Mitt Romney officially clinched the GOP presidential nomination on Tuesday to move a step closer in his five-year quest for the White House.
To roaring cheers at the Republican National Convention in the packed Tampa Bay Times Forum, the delegation from New Jersey put Romney above the 1,144-delegate threshold, ensuring he will be the GOP challenger to President Barack Obama in November.
Earlier, the 2,200-plus convention delegates approved a conservative platform that called for less government, opposed same-sex marriage and endorsed a "human life amendment" to ban abortion with no specific exceptions for cases of rape, incest or when the mother's life is threatened.
Romney and his running mate, Rep. Paul Ryan of Wisconsin, will be formally nominated on Thursday, and Romney's acceptance speech that night will conclude the convention that had its agenda delayed by Hurricane Isaac, which hit Louisiana as early evening speakers addressed the delegates.
Republican officials appeared determined to stick to a tightened three-day schedule that kicked into full gear earlier in the day with official business and speeches accusing Obama of failed leadership and undermining the American dream.
Speaker after speaker emphasized their own humble beginnings as descendants of immigrants who worked hard to achieve success for their families and never expected government help or handouts.
Romney's wife, Ann, repeatedly referred to her first date with the man she fell in love with in urging Americans to trust him to fix the nation's problems. In the biggest political speech of her life, Mrs. Romney touched on issues considered vulnerabilities for her husband -- support from women, his personal wealth -- and encouraged people to look closely at his record and get to know him for the warm and loving man she met at that high school dance.
"You are the best of America," Mrs. Romney said of the nation's women. "You are the hope of America. There would not be an America without you. Tonight we salute you and sing your praises."
She avoided any mention of controversial issues such as the anti-abortion stand in the convention platform that polls show is opposed by most Americans, instead focusing on the day-to-day challenges facing women throughout the country.
"I'm not sure men really understand this, but I don't think there's a woman in America who really expects life to be easy," she said. "We're too smart to know there aren't easy answers but we're not dumb enough to expect there aren't better answers."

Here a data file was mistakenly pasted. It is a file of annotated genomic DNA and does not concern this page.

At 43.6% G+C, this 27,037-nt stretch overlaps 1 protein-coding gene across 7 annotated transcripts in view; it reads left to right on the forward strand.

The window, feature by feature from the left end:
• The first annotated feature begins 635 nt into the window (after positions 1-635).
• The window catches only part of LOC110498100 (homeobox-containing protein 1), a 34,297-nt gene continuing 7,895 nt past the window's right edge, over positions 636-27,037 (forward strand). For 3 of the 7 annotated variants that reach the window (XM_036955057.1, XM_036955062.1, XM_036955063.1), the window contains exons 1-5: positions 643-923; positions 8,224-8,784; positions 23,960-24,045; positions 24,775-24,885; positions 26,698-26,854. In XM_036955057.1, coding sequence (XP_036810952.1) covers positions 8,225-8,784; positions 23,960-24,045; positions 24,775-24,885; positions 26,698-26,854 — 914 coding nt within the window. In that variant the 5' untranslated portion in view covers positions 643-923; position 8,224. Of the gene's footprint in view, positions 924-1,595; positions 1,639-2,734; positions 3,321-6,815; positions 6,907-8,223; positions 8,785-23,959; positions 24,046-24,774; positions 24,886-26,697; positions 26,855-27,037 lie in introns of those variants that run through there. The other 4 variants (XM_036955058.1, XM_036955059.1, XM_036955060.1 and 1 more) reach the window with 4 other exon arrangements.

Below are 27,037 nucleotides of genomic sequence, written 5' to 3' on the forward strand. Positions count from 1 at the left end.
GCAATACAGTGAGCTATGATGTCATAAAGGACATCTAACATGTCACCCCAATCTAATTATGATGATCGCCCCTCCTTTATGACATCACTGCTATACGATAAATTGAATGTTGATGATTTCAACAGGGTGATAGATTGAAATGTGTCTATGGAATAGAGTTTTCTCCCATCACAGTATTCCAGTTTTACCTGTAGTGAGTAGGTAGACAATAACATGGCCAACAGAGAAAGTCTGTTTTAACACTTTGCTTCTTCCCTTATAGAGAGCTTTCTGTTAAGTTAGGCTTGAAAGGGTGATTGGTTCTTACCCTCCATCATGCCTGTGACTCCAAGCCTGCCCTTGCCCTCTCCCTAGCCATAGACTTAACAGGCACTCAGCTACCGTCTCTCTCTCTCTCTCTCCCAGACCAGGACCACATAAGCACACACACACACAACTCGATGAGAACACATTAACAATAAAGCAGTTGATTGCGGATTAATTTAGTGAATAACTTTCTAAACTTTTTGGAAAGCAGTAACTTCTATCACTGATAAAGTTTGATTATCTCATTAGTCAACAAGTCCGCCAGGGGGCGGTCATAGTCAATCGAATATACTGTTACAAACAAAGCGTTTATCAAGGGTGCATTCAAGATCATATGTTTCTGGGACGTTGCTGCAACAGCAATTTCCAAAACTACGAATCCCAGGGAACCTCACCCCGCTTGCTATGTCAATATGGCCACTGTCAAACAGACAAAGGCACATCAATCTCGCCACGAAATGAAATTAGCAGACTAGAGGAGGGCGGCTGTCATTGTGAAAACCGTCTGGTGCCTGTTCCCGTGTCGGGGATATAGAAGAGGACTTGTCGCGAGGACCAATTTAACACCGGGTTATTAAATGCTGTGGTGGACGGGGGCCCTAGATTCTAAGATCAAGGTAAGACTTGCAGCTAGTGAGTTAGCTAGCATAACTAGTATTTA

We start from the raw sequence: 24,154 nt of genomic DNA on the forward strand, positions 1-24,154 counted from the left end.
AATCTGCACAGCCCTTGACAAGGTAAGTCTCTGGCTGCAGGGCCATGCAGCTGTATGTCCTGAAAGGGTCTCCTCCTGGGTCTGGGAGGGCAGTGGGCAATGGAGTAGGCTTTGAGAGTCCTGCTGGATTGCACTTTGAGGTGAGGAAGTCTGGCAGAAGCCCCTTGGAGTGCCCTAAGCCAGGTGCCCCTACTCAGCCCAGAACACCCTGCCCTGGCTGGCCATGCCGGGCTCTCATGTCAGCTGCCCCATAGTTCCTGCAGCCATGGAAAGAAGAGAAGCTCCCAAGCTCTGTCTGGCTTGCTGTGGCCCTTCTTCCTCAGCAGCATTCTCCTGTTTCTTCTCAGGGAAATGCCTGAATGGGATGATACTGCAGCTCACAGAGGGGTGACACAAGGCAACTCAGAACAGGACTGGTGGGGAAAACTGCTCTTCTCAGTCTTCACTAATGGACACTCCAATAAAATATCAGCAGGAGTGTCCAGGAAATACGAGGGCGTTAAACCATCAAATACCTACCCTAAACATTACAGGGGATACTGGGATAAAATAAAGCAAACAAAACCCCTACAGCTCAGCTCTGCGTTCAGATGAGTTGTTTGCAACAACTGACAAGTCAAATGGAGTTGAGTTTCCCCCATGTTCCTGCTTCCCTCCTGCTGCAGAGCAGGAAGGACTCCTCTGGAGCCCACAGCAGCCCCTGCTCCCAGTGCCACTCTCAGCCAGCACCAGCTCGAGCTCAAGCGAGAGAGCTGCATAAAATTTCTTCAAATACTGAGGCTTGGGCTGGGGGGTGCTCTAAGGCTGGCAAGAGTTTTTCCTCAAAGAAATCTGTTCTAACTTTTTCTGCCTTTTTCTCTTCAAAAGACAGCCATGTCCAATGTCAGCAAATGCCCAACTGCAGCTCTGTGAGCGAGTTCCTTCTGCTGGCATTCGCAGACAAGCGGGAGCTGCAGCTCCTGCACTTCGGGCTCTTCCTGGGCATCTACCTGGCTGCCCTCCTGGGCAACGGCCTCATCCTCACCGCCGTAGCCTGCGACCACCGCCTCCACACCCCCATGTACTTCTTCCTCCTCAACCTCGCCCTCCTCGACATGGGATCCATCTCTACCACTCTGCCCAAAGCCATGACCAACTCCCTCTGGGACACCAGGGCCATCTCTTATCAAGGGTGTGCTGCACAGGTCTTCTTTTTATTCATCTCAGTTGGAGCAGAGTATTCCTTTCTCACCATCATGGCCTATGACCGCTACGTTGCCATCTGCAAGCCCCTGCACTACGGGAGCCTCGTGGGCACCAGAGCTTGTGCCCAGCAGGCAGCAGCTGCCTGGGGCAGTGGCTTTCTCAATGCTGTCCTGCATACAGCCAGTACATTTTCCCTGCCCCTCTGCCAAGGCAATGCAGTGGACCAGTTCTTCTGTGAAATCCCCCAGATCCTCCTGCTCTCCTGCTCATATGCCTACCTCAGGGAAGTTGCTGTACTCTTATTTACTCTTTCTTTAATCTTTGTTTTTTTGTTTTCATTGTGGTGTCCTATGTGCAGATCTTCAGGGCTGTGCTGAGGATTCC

She concluded by declaring "you can trust Mitt," adding: "He loves America. He will take us to a better place, just as he took me home safely from that dance."
As the convention crowd cheered and applauded, Romney came out in his first appearance at the convention to hug and kiss his wife, telling her: "You were fabulous."
Earlier, Republican National Committee Chairman Reince Priebus launched the litany of attacks on Obama, saying that another term for the president and Vice President Joe Biden will mean "four more years of failure."
In reference to Obama, Priebus said "he hasn't even run a garage sale or seen the inside of a lemonade stand." The nation needs a president "with real experience in a real economy," Priebus added. "Mitt Romney will be that president."
Other speakers continued the effort by Priebus to frame the election as a referendum on Obama's policies.
"The American people are still asking 'where are the jobs,' but President Obama only offers excuses instead of answers," U.S. House Speaker John Boehner told the delegates. "His record is a shadow of his rhetoric. Yet he has the nerve to say that he's moving us forward, and the audacity to hope that we'll believe him."
Boehner also said "we can do better," adding that "it starts with throwing out the politician who doesn't get it, and electing a new president who does."
Rep. Dan Benishek of Michigan complained earlier that Democrats in Washington were "spending away our children's and grandchildren's futures," while Rep. Tim Scott of South Carolina serenaded Obama with a chorus of the Ray Charles tune, "Hit the Road, Jack."
At a campaign event in Iowa, Obama said Tuesday that he expected the GOP convention to be "a pretty entertaining show."
"I am sure they will have some wonderful things to say about me," the president said. "But what you won't hear from them is a path forward that meets the challenges of our time."
New Jersey Gov. Chris Christie concluded the first night of speeches with a keynote address that declared Republicans were willing to face the tough issues and find solutions that work, instead of taking the easy way out and pandering for voter support.
"Leadership delivers. Leadership counts, and leadership matters," Christie said, recounting his own record of reforms as a GOP governor in a majority Democratic state.
"Mitt Romney will tell us the truths we need to hear" and solve the problems worsened by an "era of absentee leadership in the White House," he added.
In a sign of lingering internal division in the party after a rugged primary campaign won by Romney, rival candidate Rep. Ron Paul of Texas was thronged by supporters when he entered the convention floor before Tuesday's session convened. Some Paul supporters shouted "let him speak," referring to their candidate's exclusion from the convention agenda.
Paul supporters later protested a rule change adopted by the convention that they believe will hinder their kind of grassroots campaign in the future. They also cheered wildly when Paul received any delegates in the state-by-state roll call.